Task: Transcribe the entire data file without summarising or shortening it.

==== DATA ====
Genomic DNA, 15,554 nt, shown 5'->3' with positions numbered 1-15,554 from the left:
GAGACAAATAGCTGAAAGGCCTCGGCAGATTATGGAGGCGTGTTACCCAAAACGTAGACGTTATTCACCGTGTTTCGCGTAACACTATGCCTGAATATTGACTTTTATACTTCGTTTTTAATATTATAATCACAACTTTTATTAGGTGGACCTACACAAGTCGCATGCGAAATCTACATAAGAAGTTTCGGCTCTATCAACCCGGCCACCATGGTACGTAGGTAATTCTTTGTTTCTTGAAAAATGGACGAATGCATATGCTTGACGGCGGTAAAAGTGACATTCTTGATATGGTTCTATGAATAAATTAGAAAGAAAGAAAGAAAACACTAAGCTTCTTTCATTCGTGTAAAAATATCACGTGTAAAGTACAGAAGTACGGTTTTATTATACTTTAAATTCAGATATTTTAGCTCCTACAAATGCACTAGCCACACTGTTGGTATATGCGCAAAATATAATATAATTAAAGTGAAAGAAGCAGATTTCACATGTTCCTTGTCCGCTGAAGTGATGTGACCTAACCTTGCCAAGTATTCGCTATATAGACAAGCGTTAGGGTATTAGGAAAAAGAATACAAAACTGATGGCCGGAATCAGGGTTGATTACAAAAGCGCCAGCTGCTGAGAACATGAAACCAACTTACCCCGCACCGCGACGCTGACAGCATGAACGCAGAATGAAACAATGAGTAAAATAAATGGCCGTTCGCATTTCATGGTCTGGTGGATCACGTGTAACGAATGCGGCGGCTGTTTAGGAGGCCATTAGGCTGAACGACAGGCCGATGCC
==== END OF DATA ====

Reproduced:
Genomic DNA, 15,554 nt, shown 5'->3' with positions numbered 1-15,554 from the left:
GAGACAAATAGCTGAAAGGCCTCGGCAGATTATGGAGGCGTGTTACCCAAAACGTAGACGTTATTCACCGTGTTTCGCGTAACACTATGCCTGAATATTGACTTTTATACTTCGTTTTTAATATTATAATCACAACTTTTATTAGGTGGACCTACACAAGTCGCATGCGAAATCTACATAAGAAGTTTCGGCTCTATCAACCCGGCCACCATGGTACGTAGGTAATTCTTTGTTTCTTGAAAAATGGACGAATGCATATGCTTGACGGCGGTAAAAGTGACATTCTTGATATGGTTCTATGAATAAATTAGAAAGAAAGAAAGAAAACACTAAGCTTCTTTCATTCGTGTAAAAATATCACGTGTAAAGTACAGAAGTACGGTTTTATTATACTTTAAATTCAGATATTTTAGCTCCTACAAATGCACTAGCCACACTGTTGGTATATGCGCAAAATATAATATAATTAAAGTGAAAGAAGCAGATTTCACATGTTCCTTGTCCGCTGAAGTGATGTGACCTAACCTTGCCAAGTATTCGCTATATAGACAAGCGTTAGGGTATTAGGAAAAAGAATACAAAACTGATGGCCGGAATCAGGGTTGATTACAAAAGCGCCAGCTGCTGAGAACATGAAACCAACTTACCCCGCACCGCGACGCTGACAGCATGAACGCAGAATGAAACAATGAGTAAAATAAATGGCCGTTCGCATTTCATGGTCTGGTGGATCACGTGTAACGAATGCGGCGGCTGTTTAGGAGGCCATTAGGCTGAACGACAGGCCGATGCC